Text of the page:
In 2015, the Institute for Demography in Allensbach discovered that 3.5 million people in Germany are planning to buy a smartwatch, and that every fourth German is at least interested in smartwatches, according to Bitkom – something making watch manufacturers pay attention to the wearable.
But the watch industry is nevertheless still wrestling with the idea of smartwatches: Mark Czemper, who is in charge of watch sales in Europe for Casio, sees a divide between the “traditional watch market” and the market responsible for innovation, i.e. the market that is paving the way for smartwatches.
This is something the traditional watch retail industry must be concerned about, given it’s market share will shrink if demand for smartwatches increases. Although Czemper finds this “worrying,” he also considers the situation one that is “full of opportunities.”
Fitness trackers have long been an established part of the sporting goods market: The small wearable on your wrist measures performance data and provides athletes with information for analysis. They largely analyze data immediately and autonomously, and prompt wearers to get a bit more exercise or even to catch up on sleep to properly regenerate.
This is something prestigious watch manufacturers are hoping to tap into now, too: And those sporting fitness trackers will also be receptive to smartwatches, which feature more functions. Users can install apps like Runkeeper or Runtastic, both of which analyze running behavior. This allows athletes to be even more extensively equipped than they would be with just a wearable wristband that analyzes fitness.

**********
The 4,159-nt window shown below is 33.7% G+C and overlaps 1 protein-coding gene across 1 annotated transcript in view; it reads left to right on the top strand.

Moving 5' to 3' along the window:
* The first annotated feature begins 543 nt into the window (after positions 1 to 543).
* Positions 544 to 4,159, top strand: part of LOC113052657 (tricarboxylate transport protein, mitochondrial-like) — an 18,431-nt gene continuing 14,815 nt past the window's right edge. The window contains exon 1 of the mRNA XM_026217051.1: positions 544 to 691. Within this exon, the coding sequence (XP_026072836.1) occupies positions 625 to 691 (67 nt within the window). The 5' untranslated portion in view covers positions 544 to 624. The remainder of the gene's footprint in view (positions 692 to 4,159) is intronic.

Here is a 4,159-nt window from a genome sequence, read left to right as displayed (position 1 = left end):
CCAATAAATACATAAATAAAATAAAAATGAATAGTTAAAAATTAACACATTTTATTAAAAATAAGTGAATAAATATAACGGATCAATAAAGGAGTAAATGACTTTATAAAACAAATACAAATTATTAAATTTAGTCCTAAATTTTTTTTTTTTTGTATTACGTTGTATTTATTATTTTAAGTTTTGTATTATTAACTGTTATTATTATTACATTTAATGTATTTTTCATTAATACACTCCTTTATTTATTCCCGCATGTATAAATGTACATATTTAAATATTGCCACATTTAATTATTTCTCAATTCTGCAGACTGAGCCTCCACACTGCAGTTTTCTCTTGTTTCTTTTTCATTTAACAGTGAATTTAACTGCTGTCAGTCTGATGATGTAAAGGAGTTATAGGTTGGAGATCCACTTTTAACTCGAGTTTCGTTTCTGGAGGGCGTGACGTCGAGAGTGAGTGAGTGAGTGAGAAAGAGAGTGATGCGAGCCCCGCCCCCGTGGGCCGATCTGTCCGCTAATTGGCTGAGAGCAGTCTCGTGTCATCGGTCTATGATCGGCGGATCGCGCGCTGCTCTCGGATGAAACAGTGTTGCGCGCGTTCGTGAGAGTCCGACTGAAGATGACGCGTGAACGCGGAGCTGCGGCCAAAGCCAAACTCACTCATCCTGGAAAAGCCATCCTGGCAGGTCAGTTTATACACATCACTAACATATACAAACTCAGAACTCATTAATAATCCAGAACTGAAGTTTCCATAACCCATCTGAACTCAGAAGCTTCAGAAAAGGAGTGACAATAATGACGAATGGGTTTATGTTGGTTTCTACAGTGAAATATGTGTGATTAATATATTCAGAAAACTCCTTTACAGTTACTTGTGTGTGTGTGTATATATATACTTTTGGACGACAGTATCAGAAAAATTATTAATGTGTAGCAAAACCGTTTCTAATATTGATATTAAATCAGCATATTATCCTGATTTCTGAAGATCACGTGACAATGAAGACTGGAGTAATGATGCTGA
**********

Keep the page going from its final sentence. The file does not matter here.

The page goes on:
That’s why Czemper believes things will start moving quickly now: It’ll be less than five years until we have watches that will work autonomously without smartphones. Watch manufacturers must adapt smartwatches to the sporting goods market now, making them waterproof and resistant to impact – designing them to be suitable for outdoor wear and making them more robust.
“I think people recognize that smartwatches are already fairly sports-oriented,” says Czemper. The entire market is now being challenged to produce watches that provide precise data. In addition, this data must be secure and cannot be relayed to third parties. “The customer wants this level of security” when they opt for a wearable, says Czemper.
But it’s not just the prestigious watch manufacturers that are clambering to join the wearables market: Komsa is a distributor for wearables and smartwatches. This is where the traditional watch market and smartwatches are coming together in the marketplace.
Simon Schön, Account Manager at Garmin, says, “The rate of growth is as high as it was for smartphones.” This is another thing that makes the technology so interesting for watch manufacturers. “This trend may even be the deciding factor on the survival of our industry,” says Czemper.
The jewelry industry must open itself up and link up with initially unfamiliar companies from the technology sector. This is something also being seen at INHORGENTA MUNICH, where smartwatches are presented against the backdrop of short sports videos, with mountain panoramas aimed at outdoor athletes and bringing smartwatches within the reach of consumers. “INHORGENTA MUNICH is uncharted territory for us, but that’s also why it’s so exciting – because there are a lot of commonalities here,” says Schön.
The first hurdle in combining jewelry, sports and technology in a wearable has already been overcome. This was apparent at the Munich trade fair as well. Klaus Dittrich, Chairman of the Board of Management for Messe München, says, “Smartwatches and intelligent accessories are increasingly competitive with traditional watches. The new Watch Innovation Forum at INHORGENTA MUNICH addresses the risks and opportunities of this development, provides an important impetus and puts forth solutions for the future.” These now need to be implemented by the industry.